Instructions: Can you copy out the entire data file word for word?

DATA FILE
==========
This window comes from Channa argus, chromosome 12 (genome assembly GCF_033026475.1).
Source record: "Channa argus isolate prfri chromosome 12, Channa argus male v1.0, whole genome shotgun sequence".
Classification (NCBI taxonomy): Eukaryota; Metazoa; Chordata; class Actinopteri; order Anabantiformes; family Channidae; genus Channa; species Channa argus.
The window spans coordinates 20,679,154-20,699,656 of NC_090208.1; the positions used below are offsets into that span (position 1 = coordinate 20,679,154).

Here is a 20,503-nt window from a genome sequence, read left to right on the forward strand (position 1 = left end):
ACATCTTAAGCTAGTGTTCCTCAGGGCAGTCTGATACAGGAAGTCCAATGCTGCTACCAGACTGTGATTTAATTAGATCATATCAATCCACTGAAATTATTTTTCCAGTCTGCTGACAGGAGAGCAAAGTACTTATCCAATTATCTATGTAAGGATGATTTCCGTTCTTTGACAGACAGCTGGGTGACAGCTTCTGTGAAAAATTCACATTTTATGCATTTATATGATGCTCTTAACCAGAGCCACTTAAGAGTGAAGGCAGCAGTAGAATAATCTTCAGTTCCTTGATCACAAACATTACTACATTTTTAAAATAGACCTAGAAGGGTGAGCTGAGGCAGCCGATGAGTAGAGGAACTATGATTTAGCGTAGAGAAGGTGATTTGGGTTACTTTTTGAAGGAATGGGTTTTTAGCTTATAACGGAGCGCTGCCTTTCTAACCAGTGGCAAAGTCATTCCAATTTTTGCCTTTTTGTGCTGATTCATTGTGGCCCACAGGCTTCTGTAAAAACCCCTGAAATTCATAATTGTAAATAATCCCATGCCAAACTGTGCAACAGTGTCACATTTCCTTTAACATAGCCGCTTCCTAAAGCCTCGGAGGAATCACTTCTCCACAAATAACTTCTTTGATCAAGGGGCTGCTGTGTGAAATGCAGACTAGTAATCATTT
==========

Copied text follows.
This window comes from Channa argus, chromosome 12 (genome assembly GCF_033026475.1).
Source record: "Channa argus isolate prfri chromosome 12, Channa argus male v1.0, whole genome shotgun sequence".
Classification (NCBI taxonomy): Eukaryota; Metazoa; Chordata; class Actinopteri; order Anabantiformes; family Channidae; genus Channa; species Channa argus.
The window spans coordinates 20,679,154-20,699,656 of NC_090208.1; the positions used below are offsets into that span (position 1 = coordinate 20,679,154).

Here is a 20,503-nt window from a genome sequence, read left to right on the forward strand (position 1 = left end):
ACATCTTAAGCTAGTGTTCCTCAGGGCAGTCTGATACAGGAAGTCCAATGCTGCTACCAGACTGTGATTTAATTAGATCATATCAATCCACTGAAATTATTTTTCCAGTCTGCTGACAGGAGAGCAAAGTACTTATCCAATTATCTATGTAAGGATGATTTCCGTTCTTTGACAGACAGCTGGGTGACAGCTTCTGTGAAAAATTCACATTTTATGCATTTATATGATGCTCTTAACCAGAGCCACTTAAGAGTGAAGGCAGCAGTAGAATAATCTTCAGTTCCTTGATCACAAACATTACTACATTTTTAAAATAGACCTAGAAGGGTGAGCTGAGGCAGCCGATGAGTAGAGGAACTATGATTTAGCGTAGAGAAGGTGATTTGGGTTACTTTTTGAAGGAATGGGTTTTTAGCTTATAACGGAGCGCTGCCTTTCTAACCAGTGGCAAAGTCATTCCAATTTTTGCCTTTTTGTGCTGATTCATTGTGGCCCACAGGCTTCTGTAAAAACCCCTGAAATTCATAATTGTAAATAATCCCATGCCAAACTGTGCAACAGTGTCACATTTCCTTTAACATAGCCGCTTCCTAAAGCCTCGGAGGAATCACTTCTCCACAAATAACTTCTTTGATCAAGGGGCTGCTGTGTGAAATGCAGACTAGTAATCATTT